Historically, Yemeni society has been divided along two main religious identities. Zaydis are constituents of a Shi'a sect often described as moderate in its jurisprudence, distinct from the Twelver Shi'as found in Iran, and close to Sunnism in many aspects.3 Shafi'is are Sunni. Yet throughout the twentieth century, the divide eroded considerably, and consequently it does not appear to be as important as in the past, when Zaydi imams ruled North Yemen. No accurate and reliable statistics exist, but Shafi'is are usually considered to be the significant majority among a population of 24 million in Yemen, while Zaydis represent around 35 percent of the population, with their bastions in the North.

Owing to recent changes-particularly internal and external migrations, individualization and marketization of religious identities, as well as the improvement of education levels-most Yemenis now consider the divide as merely symbolic. Recent difficulties due to a brutal conflict in the North of the country opposing the army and an armed Zaydi revivalist group called the Believing Youth do not seem to have had a significant effect on the structure of the convergence of religious identities. Indeed, despite episodes of violent stigmatization orchestrated by certain radical groups, the vast majority of the population is at times indirectly (and most of the time passively) involved in the convergence. …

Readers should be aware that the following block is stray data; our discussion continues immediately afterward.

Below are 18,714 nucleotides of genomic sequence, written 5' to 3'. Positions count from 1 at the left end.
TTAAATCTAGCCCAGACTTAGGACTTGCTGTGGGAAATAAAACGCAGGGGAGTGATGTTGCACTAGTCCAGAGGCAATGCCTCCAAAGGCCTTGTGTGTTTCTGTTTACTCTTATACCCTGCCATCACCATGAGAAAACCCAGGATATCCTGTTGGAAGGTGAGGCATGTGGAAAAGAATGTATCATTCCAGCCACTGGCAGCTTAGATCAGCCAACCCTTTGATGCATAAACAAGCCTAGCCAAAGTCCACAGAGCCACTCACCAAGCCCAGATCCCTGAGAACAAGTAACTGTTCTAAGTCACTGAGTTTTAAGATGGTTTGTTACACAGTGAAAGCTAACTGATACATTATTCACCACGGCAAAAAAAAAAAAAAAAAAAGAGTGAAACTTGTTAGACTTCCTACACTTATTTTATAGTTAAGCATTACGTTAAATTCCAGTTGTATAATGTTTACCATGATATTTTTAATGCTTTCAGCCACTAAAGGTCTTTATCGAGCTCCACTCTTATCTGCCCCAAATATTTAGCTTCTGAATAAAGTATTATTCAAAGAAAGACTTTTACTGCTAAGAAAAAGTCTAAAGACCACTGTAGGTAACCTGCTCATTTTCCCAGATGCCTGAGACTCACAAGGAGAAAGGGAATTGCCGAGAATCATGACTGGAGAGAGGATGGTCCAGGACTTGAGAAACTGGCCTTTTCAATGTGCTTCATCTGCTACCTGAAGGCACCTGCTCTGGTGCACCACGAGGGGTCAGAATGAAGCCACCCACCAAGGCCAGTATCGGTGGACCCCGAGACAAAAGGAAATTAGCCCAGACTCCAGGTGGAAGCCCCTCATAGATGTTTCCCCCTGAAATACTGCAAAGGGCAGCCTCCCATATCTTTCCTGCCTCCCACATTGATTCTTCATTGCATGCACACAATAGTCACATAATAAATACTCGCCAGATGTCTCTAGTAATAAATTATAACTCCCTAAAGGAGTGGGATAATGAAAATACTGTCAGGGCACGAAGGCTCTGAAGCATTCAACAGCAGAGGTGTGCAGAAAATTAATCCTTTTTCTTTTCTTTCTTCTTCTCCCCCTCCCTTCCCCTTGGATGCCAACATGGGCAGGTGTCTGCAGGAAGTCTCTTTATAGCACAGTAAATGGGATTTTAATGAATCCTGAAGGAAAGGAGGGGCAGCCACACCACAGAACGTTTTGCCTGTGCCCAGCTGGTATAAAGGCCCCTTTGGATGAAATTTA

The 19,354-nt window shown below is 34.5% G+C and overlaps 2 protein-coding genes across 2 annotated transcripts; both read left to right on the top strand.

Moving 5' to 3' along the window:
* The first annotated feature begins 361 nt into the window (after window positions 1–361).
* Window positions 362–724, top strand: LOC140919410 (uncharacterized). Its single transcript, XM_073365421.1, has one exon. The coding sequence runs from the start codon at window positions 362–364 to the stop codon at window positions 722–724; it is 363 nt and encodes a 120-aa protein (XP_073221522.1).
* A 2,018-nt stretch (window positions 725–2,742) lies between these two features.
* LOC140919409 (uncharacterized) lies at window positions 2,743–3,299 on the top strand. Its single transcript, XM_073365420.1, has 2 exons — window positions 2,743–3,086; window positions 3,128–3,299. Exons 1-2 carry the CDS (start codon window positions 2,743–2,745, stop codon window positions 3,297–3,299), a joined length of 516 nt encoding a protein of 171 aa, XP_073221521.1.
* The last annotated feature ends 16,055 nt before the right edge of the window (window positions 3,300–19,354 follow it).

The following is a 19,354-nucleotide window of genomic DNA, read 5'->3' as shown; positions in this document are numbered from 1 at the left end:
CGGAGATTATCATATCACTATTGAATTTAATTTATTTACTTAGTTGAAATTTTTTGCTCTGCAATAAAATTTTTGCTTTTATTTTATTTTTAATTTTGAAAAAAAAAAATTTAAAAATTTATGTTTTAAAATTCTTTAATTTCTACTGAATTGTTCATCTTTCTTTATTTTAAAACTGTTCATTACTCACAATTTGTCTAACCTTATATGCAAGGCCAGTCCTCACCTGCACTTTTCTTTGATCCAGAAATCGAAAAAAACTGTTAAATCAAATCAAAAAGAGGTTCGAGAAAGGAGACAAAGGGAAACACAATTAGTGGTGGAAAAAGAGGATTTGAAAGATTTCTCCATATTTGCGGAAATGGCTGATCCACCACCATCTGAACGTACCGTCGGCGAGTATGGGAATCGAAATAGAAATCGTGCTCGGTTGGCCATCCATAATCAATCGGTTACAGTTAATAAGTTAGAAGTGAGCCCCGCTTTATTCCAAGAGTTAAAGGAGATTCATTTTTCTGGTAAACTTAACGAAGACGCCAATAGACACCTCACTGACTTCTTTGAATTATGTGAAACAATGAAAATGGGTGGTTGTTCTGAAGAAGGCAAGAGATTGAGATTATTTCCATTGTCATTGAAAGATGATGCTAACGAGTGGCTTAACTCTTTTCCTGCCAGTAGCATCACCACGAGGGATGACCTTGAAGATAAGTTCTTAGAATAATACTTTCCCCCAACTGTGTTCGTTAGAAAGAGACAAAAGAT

The rest of this article is only available to active members of Questia

Already a member? Log in now.

Notes for this article

Add a new note
If you are trying to select text to create highlights or citations, remember that you must now click or tap on the first word, and then click or tap on the last word.
One moment ...
Default project is now your active project.
Project items
Notes
Cite this article

Cited article

Style
Citations are available only to our active members.
Buy instant access to cite pages or passages in MLA 8, MLA 7, APA and Chicago citation styles.

(Einhorn, 1992, p. 25)

(Einhorn 25)

(Einhorn 25)

1. Lois J. Einhorn, Abraham Lincoln, the Orator: Penetrating the Lincoln Legend (Westport, CT: Greenwood Press, 1992), 25, http://www.questia.com/read/27419298.

Note: primary sources have slightly different requirements for citation. Please see these guidelines for more information.

Cited article

Varieties of Islamism in Yemen: The Logic of Integration under Pressure1
Settings

Settings

Typeface
Text size Smaller Larger Reset View mode
Search within

Search within this article

Look up

Look up a word

  • Dictionary